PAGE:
The Sexist

Military Bases Still Not Required to Stock Emergency Contraception

What's worse than being a victim of one of the 2,688 "reported sexual assaults involving military personnel" in 2007? How about not being able to access emergency contraception following your assault?

Last week, a federal judge required that pharmacies offer emergency contraception over-the-counter to 17-year-olds (previously, it was only available to women 18 and up, with identification). Reproductive Health Reality Check reminds us that there's still a whole sector of adult women who may not be able to access the morning-after pill: Servicewomen. Writes Nancy Northup:

But emergency contraception is still difficult to access for many groups of women, including the more than 200,000 women serving in the Armed Services. It's excluded from the list of what military facilities, including the primary stores where families shop, are required to stock. That can be particularly challenging for women and families who are based overseas and rely solely on those facilities to buy over-the-counter drugs.

So, women are often unable to get emergency contraception in the place they need it the most—military facilities where sexual assault rates are high and access to alternative pharmacies is low. Northup calls for a campaign to request that Secretary of Defense Robert Gates "make Plan B available to our servicewomen." You can send the President a message here.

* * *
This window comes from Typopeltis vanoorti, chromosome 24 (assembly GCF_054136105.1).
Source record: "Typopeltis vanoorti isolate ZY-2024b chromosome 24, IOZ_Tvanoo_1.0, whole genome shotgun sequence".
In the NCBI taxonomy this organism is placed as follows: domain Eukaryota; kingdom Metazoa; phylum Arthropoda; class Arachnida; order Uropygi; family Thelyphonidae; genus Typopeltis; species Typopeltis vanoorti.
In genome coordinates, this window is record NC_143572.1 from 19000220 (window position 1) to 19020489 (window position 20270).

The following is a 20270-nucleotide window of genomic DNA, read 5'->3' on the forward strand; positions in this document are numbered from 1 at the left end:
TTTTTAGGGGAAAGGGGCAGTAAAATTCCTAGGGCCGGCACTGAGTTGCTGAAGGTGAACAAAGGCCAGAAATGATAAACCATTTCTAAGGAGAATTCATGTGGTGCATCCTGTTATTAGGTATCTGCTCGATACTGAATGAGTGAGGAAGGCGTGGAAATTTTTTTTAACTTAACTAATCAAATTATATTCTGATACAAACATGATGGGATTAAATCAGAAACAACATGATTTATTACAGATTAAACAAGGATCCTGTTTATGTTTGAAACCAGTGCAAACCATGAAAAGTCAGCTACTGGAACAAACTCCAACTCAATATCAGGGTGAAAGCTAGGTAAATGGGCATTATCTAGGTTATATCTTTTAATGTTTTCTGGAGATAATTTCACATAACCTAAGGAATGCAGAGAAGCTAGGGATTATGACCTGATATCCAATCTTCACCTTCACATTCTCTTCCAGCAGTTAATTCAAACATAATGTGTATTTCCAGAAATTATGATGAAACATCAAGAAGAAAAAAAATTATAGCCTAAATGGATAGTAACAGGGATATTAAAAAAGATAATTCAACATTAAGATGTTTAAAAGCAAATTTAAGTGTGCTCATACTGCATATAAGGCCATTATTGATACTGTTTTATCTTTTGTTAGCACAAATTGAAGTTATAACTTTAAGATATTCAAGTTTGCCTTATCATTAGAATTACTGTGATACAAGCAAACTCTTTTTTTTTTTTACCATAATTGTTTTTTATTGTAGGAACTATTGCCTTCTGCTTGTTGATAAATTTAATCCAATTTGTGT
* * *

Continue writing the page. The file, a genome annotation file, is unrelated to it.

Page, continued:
• Eric

    If you are under 18 and in the military, what country do you live in? Last time I checked 18 was the minimum age requirement for enlistment. Oh, maybe the folks with home lives so bad that they actually get their parent's consent to enter the military early are joining up before 18 years of age? Is this how they are getting in so young and innocent?

  • Bethany

    Eric - - you're dumb. If you are in the military you might be living in any of the following places:
    the good ol' US of A
    and a whole bunch more!!!

    And 17 is the minimum age requirement for enlistment, (though it requires consent of the parents).

    Try reading a newspaper sometime.

  • Sara

    Eric - you missed the entire point of the article. It's not about 17 year old servicewomen not being able to get Plan B. It's about servicewomen in general - whether they're 17, 27, or 50 - not being able to get Plan B at military facilities. If you're stationed in Korea (or any of the many other places where we have a military presence), where do you think you go to get your medical needs met? On-base, to the pharmacy. And if the pharmacy doesn't carry Plan B, because it's not required to - well, you're just out of luck.

  • charlene

    A. rape is almost never prosecuted or even brought to trial. B. Abortion is 100% banned even in cases of rape and fetal deformities. C. Emergency contraceptive and morning after pills banned.
    Just got to love those right wing nut jobs.